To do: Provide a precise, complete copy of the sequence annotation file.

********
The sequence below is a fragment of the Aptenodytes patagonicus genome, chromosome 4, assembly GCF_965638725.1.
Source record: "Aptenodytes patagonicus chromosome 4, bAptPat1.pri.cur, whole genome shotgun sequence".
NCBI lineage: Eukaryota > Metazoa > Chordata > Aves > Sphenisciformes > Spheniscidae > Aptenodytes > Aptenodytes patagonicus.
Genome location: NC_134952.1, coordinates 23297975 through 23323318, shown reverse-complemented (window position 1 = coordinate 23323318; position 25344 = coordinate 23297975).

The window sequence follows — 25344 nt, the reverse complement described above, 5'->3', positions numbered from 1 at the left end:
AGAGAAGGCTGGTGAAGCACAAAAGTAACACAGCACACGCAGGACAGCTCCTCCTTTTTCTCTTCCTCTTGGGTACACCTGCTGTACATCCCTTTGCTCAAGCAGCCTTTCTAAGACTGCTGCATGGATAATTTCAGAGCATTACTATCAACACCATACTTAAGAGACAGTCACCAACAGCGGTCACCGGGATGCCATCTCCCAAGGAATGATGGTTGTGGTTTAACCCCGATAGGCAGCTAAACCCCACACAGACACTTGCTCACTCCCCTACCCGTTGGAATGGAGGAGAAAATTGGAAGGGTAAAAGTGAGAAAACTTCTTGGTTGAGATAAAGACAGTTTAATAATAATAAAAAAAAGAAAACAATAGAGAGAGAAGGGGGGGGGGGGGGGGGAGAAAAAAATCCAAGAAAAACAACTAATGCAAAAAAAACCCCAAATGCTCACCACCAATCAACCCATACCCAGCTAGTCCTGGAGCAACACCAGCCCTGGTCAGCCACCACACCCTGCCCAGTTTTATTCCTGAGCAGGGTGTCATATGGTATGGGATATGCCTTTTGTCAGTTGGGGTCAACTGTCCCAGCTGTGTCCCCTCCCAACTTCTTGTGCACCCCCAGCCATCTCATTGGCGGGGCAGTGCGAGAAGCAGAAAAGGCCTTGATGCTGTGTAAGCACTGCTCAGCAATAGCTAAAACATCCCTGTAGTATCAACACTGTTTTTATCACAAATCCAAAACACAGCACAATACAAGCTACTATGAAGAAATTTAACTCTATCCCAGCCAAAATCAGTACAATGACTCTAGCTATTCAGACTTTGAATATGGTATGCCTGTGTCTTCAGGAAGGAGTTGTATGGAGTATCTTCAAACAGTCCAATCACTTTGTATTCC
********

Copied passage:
The sequence below is a fragment of the Aptenodytes patagonicus genome, chromosome 4, assembly GCF_965638725.1.
Source record: "Aptenodytes patagonicus chromosome 4, bAptPat1.pri.cur, whole genome shotgun sequence".
NCBI lineage: Eukaryota > Metazoa > Chordata > Aves > Sphenisciformes > Spheniscidae > Aptenodytes > Aptenodytes patagonicus.
Genome location: NC_134952.1, coordinates 23297975 through 23323318, shown reverse-complemented (window position 1 = coordinate 23323318; position 25344 = coordinate 23297975).

The window sequence follows — 25344 nt, the reverse complement described above, 5'->3', positions numbered from 1 at the left end:
AGAGAAGGCTGGTGAAGCACAAAAGTAACACAGCACACGCAGGACAGCTCCTCCTTTTTCTCTTCCTCTTGGGTACACCTGCTGTACATCCCTTTGCTCAAGCAGCCTTTCTAAGACTGCTGCATGGATAATTTCAGAGCATTACTATCAACACCATACTTAAGAGACAGTCACCAACAGCGGTCACCGGGATGCCATCTCCCAAGGAATGATGGTTGTGGTTTAACCCCGATAGGCAGCTAAACCCCACACAGACACTTGCTCACTCCCCTACCCGTTGGAATGGAGGAGAAAATTGGAAGGGTAAAAGTGAGAAAACTTCTTGGTTGAGATAAAGACAGTTTAATAATAATAAAAAAAAGAAAACAATAGAGAGAGAAGGGGGGGGGGGGGGGGGAGAAAAAAATCCAAGAAAAACAACTAATGCAAAAAAAACCCCAAATGCTCACCACCAATCAACCCATACCCAGCTAGTCCTGGAGCAACACCAGCCCTGGTCAGCCACCACACCCTGCCCAGTTTTATTCCTGAGCAGGGTGTCATATGGTATGGGATATGCCTTTTGTCAGTTGGGGTCAACTGTCCCAGCTGTGTCCCCTCCCAACTTCTTGTGCACCCCCAGCCATCTCATTGGCGGGGCAGTGCGAGAAGCAGAAAAGGCCTTGATGCTGTGTAAGCACTGCTCAGCAATAGCTAAAACATCCCTGTAGTATCAACACTGTTTTTATCACAAATCCAAAACACAGCACAATACAAGCTACTATGAAGAAATTTAACTCTATCCCAGCCAAAATCAGTACAATGACTCTAGCTATTCAGACTTTGAATATGGTATGCCTGTGTCTTCAGGAAGGAGTTGTATGGAGTATCTTCAAACAGTCCAATCACTTTGTATTCC